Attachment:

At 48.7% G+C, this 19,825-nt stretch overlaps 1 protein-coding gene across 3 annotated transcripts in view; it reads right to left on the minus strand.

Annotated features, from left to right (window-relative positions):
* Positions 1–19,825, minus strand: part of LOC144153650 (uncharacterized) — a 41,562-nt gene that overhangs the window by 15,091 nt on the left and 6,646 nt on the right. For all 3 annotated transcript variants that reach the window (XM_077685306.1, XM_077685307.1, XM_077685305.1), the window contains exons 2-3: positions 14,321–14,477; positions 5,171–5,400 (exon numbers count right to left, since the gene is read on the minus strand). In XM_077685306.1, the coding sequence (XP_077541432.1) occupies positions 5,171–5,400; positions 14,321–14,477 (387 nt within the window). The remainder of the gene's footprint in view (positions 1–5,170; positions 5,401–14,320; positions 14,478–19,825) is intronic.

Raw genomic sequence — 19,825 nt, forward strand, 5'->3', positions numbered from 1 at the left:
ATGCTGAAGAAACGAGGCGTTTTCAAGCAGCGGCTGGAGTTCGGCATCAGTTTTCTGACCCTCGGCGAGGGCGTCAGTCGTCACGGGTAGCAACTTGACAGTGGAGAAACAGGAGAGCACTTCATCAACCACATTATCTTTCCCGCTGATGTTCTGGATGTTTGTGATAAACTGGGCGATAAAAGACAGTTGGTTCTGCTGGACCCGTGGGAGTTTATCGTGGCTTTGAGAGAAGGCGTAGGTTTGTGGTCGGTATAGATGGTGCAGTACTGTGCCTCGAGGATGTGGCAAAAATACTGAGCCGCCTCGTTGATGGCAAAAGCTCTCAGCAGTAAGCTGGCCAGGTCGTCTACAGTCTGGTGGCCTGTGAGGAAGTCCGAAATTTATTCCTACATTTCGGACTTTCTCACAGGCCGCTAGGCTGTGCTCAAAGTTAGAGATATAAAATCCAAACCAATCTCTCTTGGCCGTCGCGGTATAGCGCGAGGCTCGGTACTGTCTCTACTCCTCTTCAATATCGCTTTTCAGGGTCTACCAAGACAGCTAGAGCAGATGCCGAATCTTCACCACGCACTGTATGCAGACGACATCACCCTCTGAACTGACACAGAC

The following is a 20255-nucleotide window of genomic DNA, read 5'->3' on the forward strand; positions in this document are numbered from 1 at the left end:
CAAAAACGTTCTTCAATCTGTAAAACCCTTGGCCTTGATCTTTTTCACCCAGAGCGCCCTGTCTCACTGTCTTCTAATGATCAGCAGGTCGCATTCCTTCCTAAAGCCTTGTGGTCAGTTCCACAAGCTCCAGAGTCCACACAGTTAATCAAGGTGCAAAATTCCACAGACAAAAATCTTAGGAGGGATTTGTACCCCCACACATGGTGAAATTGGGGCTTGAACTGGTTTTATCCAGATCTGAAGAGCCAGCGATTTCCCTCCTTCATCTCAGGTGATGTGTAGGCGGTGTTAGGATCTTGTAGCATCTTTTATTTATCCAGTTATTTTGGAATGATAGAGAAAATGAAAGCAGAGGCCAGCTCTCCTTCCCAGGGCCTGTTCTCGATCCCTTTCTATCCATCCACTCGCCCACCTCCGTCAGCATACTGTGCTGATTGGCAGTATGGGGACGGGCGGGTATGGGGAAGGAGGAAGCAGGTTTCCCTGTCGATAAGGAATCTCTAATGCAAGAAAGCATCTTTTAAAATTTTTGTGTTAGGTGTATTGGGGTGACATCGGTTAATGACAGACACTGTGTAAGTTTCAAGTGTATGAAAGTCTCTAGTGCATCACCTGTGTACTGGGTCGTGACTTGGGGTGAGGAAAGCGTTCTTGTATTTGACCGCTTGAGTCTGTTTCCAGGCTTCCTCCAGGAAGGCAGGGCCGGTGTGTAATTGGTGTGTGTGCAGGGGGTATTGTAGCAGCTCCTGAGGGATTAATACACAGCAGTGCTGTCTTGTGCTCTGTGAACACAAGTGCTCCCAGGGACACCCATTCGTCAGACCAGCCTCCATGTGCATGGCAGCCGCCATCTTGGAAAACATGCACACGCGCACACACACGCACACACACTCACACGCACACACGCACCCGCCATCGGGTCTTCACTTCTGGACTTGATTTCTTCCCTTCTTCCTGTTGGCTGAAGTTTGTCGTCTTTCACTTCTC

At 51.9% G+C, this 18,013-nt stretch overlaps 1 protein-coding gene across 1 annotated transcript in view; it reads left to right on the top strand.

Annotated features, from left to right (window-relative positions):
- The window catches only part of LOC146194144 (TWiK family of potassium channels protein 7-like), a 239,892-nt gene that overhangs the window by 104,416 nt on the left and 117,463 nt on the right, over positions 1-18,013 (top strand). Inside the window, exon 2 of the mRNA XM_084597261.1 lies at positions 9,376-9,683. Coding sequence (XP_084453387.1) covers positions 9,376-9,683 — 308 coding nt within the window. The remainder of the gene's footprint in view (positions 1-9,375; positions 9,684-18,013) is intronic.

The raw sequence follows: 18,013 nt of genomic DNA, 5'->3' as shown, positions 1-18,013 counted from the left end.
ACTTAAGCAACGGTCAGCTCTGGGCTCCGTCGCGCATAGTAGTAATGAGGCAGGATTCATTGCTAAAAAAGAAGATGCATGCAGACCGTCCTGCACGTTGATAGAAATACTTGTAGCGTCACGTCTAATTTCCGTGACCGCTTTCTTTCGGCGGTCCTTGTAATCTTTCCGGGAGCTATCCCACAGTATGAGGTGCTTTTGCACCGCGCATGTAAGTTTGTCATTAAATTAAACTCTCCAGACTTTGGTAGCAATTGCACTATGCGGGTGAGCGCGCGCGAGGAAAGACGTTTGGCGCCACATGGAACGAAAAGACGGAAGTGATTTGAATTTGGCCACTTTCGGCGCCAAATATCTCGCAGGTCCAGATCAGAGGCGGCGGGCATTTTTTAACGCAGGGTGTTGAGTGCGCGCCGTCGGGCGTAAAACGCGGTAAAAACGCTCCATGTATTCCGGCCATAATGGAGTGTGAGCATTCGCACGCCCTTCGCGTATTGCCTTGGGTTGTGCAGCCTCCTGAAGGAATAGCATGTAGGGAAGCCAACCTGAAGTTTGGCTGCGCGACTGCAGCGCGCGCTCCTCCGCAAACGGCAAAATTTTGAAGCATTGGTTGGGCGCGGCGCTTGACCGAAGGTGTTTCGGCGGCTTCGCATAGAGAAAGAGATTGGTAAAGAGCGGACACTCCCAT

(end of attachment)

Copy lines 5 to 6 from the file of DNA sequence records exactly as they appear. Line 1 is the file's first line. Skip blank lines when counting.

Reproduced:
ATGCTGAAGAAACGAGGCGTTTTCAAGCAGCGGCTGGAGTTCGGCATCAGTTTTCTGACCCTCGGCGAGGGCGTCAGTCGTCACGGGTAGCAACTTGACAGTGGAGAAACAGGAGAGCACTTCATCAACCACATTATCTTTCCCGCTGATGTTCTGGATGTTTGTGATAAACTGGGCGATAAAAGACAGTTGGTTCTGCTGGACCCGTGGGAGTTTATCGTGGCTTTGAGAGAAGGCGTAGGTTTGTGGTCGGTATAGATGGTGCAGTACTGTGCCTCGAGGATGTGGCAAAAATACTGAGCCGCCTCGTTGATGGCAAAAGCTCTCAGCAGTAAGCTGGCCAGGTCGTCTACAGTCTGGTGGCCTGTGAGGAAGTCCGAAATTTATTCCTACATTTCGGACTTTCTCACAGGCCGCTAGGCTGTGCTCAAAGTTAGAGATATAAAATCCAAACCAATCTCTCTTGGCCGTCGCGGTATAGCGCGAGGCTCGGTACTGTCTCTACTCCTCTTCAATATCGCTTTTCAGGGTCTACCAAGACAGCTAGAGCAGATGCCGAATCTTCACCACGCACTGTATGCAGACGACATCACCCTCTGAACTGACACAGAC

The following is a 20255-nucleotide window of genomic DNA, read 5'->3' on the forward strand; positions in this document are numbered from 1 at the left end: